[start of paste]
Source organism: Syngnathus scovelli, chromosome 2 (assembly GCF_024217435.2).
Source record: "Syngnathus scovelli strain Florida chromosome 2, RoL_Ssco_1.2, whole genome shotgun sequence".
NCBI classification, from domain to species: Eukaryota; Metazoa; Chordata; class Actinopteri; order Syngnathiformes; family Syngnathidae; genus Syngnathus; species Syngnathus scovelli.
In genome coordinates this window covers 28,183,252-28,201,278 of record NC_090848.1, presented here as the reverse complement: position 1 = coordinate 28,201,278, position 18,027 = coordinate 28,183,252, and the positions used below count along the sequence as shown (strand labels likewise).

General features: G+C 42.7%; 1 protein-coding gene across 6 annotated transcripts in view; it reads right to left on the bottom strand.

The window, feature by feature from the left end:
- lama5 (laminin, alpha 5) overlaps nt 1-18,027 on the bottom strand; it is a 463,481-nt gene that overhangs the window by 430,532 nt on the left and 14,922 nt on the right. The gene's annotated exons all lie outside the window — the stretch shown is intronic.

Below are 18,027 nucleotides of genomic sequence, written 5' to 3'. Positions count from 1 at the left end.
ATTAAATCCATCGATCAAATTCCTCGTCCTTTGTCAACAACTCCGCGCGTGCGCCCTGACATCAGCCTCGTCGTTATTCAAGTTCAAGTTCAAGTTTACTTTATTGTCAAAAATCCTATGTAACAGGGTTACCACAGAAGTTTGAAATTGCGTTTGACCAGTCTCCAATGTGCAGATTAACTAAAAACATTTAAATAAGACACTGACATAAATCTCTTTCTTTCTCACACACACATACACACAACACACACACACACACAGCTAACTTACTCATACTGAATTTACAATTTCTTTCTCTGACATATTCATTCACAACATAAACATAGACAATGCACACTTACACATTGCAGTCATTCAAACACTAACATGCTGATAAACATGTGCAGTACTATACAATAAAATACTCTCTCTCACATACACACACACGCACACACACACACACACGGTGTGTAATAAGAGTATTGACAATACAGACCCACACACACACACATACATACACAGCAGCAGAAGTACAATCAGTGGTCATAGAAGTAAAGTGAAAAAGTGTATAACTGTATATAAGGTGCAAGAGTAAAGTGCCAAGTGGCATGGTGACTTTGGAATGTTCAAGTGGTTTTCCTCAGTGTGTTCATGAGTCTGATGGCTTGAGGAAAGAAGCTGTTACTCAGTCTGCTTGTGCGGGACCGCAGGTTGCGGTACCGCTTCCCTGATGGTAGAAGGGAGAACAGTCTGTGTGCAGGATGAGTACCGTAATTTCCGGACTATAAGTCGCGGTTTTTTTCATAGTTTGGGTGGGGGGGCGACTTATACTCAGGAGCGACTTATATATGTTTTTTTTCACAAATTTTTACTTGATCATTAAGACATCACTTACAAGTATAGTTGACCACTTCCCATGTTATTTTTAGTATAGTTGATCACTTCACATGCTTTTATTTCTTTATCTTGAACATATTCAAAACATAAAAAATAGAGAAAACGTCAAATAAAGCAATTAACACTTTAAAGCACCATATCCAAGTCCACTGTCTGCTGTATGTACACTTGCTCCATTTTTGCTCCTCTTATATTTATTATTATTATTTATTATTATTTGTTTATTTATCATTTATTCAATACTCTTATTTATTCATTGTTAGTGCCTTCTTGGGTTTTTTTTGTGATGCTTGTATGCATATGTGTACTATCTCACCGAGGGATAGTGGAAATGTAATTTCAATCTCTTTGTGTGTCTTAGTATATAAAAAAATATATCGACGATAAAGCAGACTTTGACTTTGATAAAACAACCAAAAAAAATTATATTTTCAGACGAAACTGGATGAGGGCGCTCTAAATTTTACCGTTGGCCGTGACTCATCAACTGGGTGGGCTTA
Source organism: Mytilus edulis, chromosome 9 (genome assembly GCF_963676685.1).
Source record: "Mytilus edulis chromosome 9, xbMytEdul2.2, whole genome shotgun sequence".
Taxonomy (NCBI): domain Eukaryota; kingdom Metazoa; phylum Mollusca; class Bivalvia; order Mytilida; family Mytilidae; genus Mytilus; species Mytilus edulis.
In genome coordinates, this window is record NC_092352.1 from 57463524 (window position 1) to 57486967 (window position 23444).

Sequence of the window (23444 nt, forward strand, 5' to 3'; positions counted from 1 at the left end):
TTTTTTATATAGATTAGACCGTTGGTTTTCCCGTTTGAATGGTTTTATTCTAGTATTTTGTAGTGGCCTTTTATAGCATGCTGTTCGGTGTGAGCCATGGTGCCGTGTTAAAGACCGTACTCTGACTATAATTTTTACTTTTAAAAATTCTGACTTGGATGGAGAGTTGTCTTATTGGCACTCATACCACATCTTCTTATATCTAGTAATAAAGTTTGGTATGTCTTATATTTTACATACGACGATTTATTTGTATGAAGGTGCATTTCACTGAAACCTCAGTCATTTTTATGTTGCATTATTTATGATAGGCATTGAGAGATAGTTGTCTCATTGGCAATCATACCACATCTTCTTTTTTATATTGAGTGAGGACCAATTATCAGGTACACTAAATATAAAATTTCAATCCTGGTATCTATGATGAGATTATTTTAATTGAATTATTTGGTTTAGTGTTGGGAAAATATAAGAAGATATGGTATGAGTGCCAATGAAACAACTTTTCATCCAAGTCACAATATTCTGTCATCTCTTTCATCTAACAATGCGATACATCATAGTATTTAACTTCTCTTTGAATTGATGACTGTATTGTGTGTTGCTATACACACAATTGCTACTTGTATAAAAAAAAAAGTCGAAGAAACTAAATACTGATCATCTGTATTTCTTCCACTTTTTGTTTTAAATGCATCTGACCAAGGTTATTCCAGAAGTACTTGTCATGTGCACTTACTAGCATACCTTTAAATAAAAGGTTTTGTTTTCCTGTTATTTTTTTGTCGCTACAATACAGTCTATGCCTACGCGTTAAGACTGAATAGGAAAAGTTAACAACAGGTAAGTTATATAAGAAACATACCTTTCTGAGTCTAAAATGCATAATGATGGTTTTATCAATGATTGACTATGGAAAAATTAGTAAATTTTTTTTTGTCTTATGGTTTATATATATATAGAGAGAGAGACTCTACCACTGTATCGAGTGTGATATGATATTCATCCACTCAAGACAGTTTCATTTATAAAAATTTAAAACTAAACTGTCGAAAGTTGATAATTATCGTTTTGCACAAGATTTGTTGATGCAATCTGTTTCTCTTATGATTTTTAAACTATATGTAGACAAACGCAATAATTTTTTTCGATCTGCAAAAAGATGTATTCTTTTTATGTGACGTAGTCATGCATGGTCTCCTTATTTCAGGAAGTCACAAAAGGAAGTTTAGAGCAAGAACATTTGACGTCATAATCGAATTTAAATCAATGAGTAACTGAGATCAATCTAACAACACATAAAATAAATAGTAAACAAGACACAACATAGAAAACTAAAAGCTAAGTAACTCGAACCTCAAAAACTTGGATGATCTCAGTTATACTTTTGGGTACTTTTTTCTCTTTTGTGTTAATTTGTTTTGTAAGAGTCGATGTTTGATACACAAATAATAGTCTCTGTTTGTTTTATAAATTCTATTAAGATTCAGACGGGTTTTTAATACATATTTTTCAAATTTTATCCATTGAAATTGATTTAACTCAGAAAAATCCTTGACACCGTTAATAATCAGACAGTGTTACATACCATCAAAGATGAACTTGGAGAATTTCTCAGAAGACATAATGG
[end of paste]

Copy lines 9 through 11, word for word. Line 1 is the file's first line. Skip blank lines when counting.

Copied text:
ATTAAATCCATCGATCAAATTCCTCGTCCTTTGTCAACAACTCCGCGCGTGCGCCCTGACATCAGCCTCGTCGTTATTCAAGTTCAAGTTCAAGTTTACTTTATTGTCAAAAATCCTATGTAACAGGGTTACCACAGAAGTTTGAAATTGCGTTTGACCAGTCTCCAATGTGCAGATTAACTAAAAACATTTAAATAAGACACTGACATAAATCTCTTTCTTTCTCACACACACATACACACAACACACACACACACACAGCTAACTTACTCATACTGAATTTACAATTTCTTTCTCTGACATATTCATTCACAACATAAACATAGACAATGCACACTTACACATTGCAGTCATTCAAACACTAACATGCTGATAAACATGTGCAGTACTATACAATAAAATACTCTCTCTCACATACACACACACGCACACACACACACACACGGTGTGTAATAAGAGTATTGACAATACAGACCCACACACACACACATACATACACAGCAGCAGAAGTACAATCAGTGGTCATAGAAGTAAAGTGAAAAAGTGTATAACTGTATATAAGGTGCAAGAGTAAAGTGCCAAGTGGCATGGTGACTTTGGAATGTTCAAGTGGTTTTCCTCAGTGTGTTCATGAGTCTGATGGCTTGAGGAAAGAAGCTGTTACTCAGTCTGCTTGTGCGGGACCGCAGGTTGCGGTACCGCTTCCCTGATGGTAGAAGGGAGAACAGTCTGTGTGCAGGATGAGTACCGTAATTTCCGGACTATAAGTCGCGGTTTTTTTCATAGTTTGGGTGGGGGGGCGACTTATACTCAGGAGCGACTTATATATGTTTTTTTTCACAAATTTTTACTTGATCATTAAGACATCACTTACAAGTATAGTTGACCACTTCCCATGTTATTTTTAGTATAGTTGATCACTTCACATGCTTTTATTTCTTTATCTTGAACATATTCAAAACATAAAAAATAGAGAAAACGTCAAATAAAGCAATTAACACTTTAAAGCACCATATCCAAGTCCACTGTCTGCTGTATGTACACTTGCTCCATTTTTGCTCCTCTTATATTTATTATTATTATTTATTATTATTTGTTTATTTATCATTTATTCAATACTCTTATTTATTCATTGTTAGTGCCTTCTTGGGTTTTTTTTGTGATGCTTGTATGCATATGTGTACTATCTCACCGAGGGATAGTGGAAATGTAATTTCAATCTCTTTGTGTGTCTTAGTATATAAAAAAATATATCGACGATAAAGCAGACTTTGACTTTGATAAAACAACCAAAAAAAATTATATTTTCAGACGAAACTGGATGAGGGCGCTCTAAATTTTACCGTTGGCCGTGACTCATCAACTGGGTGGGCTTA
Source organism: Mytilus edulis, chromosome 9 (genome assembly GCF_963676685.1).
Source record: "Mytilus edulis chromosome 9, xbMytEdul2.2, whole genome shotgun sequence".